My main focus is the financing of the scheme. The Government will spend $15.6 million to establish the scheme, but then it talks about any surplus in the fund being paid into the Consolidated Fund. I hope the scheme will not be viewed as another bottomless pit and then in a good financial year when premiums are unexpectedly low it is used as a dividend by any future government as a way to prop up budgets. That just does not make sense. This scheme needs to be set up properly for the long term and it must be sustainable. I ask the Parliamentary Secretary in reply to detail the expected financial implications of the scheme, particularly to the State budget. With the imminent State budget and the Government taking on these obligations, it is not unreasonable to expect that the Parliament be informed fully.

What are the expected total liabilities of this scheme? How will that flow through to the State if those liabilities are not met by the scheme? What is the level of expected payouts? What are the expected premiums? Will they increase or decrease with the scheme being introduced by the Government? They are all critical issues. The scheme is not just for the short term; we must understand the short-, medium- and long-term implications. It would be easy to put a scheme like this in place and then haphazardly decide that the administrator is happy to pay out in the short term without any long-term consideration for fund surpluses and then try to deliver end result. My main request is for the Parliamentary Secretary to inform the House in detail of the financial obligations of the scheme to the State. We cannot enter into obligations like this without every member of the House being fully informed. I conclude my remarks by referring to a local builder who wrote to me about home warranty insurance. His letter states:

      We have had a very tough 2 years with the GFC, on one project 20 of 23 payments were paid late because our clients finance was held up by the banks... I think there would be a bit more flexibility with the insurers to take on new clients if the State Government had done more... I can't understand how they are planning on getting a bill passed in government and then a workable scheme ready by the 30th June.

We seem to be a long way behind. Clearly builders require the support of the Government to be able to continue. During his reply the Parliamentary Secretary should provide an assurance to the Parliament that there will be a workable scheme in place by 1 July to maintain confidence and avoid a crisis. I reiterate that the Coalition seeks information on the financial implications for the State budget of the scheme and the nature of details that will be provided in the State budget on short-, medium- and long-term financial obligations. The Government should provide the members of the House with a true understanding of the full implications of taking on a home warranty insurance scheme and its inherent liabilities that will be borne by future generations.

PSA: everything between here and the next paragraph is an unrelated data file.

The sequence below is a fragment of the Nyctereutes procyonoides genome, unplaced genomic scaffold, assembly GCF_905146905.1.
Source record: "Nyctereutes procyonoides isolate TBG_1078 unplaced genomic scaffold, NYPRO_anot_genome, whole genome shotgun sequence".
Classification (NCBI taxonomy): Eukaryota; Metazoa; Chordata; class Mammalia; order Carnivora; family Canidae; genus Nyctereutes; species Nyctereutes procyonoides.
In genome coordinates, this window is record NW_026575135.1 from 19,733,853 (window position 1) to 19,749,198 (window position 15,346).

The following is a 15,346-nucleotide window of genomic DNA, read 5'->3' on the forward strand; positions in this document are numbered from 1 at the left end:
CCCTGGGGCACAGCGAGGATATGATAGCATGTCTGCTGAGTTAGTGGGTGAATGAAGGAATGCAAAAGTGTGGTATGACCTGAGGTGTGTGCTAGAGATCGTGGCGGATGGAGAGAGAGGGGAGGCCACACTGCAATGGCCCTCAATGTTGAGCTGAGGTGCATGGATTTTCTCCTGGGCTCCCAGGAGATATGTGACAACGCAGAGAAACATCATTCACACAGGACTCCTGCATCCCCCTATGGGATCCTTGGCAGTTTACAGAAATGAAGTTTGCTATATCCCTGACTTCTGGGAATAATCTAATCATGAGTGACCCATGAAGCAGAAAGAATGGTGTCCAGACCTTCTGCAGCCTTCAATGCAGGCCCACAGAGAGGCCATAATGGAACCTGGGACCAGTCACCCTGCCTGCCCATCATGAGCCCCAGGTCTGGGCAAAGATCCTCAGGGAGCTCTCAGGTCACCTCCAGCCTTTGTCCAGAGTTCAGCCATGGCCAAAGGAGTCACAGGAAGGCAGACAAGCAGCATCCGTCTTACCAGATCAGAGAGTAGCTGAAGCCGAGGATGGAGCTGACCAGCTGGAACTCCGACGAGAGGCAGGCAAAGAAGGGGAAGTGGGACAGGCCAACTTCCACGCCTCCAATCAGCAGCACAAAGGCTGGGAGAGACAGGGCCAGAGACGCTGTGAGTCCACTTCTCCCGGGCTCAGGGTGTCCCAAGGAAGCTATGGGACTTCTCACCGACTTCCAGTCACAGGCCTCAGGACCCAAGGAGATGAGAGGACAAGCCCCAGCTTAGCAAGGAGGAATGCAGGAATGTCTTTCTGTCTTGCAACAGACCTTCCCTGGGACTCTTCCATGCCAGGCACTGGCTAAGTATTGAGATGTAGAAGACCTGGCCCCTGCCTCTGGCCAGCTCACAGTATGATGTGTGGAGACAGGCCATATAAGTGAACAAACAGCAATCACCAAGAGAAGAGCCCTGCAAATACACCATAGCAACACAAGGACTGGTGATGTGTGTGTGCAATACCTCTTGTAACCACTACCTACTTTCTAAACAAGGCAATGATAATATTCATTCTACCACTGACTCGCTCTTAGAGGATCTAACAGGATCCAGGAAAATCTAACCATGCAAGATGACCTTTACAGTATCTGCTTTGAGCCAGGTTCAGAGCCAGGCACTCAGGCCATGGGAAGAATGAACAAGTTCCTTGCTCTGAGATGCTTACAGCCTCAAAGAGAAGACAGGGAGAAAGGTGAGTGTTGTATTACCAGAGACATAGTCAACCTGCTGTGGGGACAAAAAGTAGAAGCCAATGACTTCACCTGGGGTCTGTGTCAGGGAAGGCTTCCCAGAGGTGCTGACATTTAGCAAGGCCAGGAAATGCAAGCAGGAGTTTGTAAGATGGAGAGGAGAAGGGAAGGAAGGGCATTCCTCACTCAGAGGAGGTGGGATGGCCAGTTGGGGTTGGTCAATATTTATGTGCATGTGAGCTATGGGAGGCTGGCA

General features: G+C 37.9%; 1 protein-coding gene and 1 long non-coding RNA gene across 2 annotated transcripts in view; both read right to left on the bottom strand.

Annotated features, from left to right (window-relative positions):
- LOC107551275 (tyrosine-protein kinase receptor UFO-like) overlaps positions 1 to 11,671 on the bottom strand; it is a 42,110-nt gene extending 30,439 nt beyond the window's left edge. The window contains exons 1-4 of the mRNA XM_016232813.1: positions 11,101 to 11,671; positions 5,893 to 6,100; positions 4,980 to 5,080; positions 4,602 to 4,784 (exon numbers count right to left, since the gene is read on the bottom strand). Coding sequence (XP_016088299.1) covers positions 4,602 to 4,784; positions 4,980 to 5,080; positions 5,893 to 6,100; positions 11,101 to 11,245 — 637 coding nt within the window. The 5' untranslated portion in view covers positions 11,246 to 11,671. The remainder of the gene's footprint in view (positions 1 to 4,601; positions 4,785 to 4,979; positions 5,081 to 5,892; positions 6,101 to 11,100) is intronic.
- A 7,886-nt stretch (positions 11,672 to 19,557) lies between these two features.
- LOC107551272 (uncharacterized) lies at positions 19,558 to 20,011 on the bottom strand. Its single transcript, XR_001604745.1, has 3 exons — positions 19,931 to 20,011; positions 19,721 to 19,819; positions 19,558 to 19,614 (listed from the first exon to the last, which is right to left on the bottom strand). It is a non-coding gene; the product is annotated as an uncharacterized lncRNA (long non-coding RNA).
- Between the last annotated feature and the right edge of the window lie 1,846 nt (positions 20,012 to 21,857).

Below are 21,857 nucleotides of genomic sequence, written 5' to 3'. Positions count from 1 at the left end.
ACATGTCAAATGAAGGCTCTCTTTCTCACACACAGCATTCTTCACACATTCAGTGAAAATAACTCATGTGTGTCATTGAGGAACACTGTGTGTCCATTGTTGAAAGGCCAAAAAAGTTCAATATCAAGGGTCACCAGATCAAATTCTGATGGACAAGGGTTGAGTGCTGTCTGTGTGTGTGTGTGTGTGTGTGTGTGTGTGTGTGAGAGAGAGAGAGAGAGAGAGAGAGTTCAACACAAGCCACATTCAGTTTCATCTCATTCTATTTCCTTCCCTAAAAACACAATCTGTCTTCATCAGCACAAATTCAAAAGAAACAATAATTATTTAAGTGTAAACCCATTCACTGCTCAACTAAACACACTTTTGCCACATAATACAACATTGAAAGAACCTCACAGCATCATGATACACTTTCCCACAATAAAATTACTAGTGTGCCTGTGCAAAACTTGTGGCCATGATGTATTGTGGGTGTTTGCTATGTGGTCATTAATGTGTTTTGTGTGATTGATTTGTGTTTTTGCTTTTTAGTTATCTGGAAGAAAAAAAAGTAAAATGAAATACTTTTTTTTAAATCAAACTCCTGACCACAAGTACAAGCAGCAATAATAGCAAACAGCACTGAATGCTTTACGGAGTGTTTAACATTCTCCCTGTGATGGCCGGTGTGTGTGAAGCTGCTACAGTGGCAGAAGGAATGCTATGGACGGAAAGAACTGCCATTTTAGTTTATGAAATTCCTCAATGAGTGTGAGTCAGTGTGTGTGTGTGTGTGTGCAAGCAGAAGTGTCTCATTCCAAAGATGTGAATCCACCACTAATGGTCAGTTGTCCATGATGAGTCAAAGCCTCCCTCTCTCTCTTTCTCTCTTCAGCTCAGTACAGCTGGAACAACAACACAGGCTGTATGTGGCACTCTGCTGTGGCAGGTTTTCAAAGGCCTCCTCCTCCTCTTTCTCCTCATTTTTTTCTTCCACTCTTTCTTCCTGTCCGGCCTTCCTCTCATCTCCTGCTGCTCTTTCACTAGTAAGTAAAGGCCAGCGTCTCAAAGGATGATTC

Mr GEOFF PROVEST (Tweed) [4.50 p.m.]: The New South Wales Self Insurance Corporation Amendment (Home Warranty Insurance) Bill 2010 is very important legislation. As a number of members who preceded me in the debate have indicated, the scheme will commence on 1 July 2010. The bill establishes the scheme and deals with transitional and saving provisions as well as consequential amendments to the Home Building Act 1989. Home warranty insurance remains a policy of last resort, but it is crucial to the viability of the building industry. Certainly that is the case in the Tweed electorate where approximately 10,000 new home sites will be approved in the next few months.

The Tweed is the fastest-growing area outside Sydney, Newcastle and Wollongong. A significant percentage of home construction that is occurring in the Tweed concerns first home buyers. Insurance policies are all well and good, but they need to be transparent and easy to interpret. It is often the case that the only time people read their insurance policy is when a dispute emerges. There are other aspects of the legislation that affect the Tweed electorate, and I will elaborate on those later. The legislation provides that the Government will become the sole authorised provider for issuing new home warranty insurance policies in New South Wales. The Government will establish a fund that will be managed through SICorp, which will engage private insurance firms and scheme agents to issue policies, collect premiums and carry out claims management.

Brokers will be the main shopfront from which builders will be able to purchase insurance. Hopefully during his reply the Parliamentary Secretary will address the issue of providing interim insurance cover. A number of builders have approached me and explained that it is of significant concern to them. Traditional insurers have withdrawn from the market. Builders who wish to enter into home construction contracts are experiencing extraordinary difficulty in finding an insurance provider. The Government may have a proposal and may have made interim arrangements with existing insurers and, if so, that information should be provided to people in the building industry. If interim arrangements are in place, the Government should ensure that the information is conveyed to stakeholders. Already a number of builders have asked me about interim arrangements, but I have no information to give them.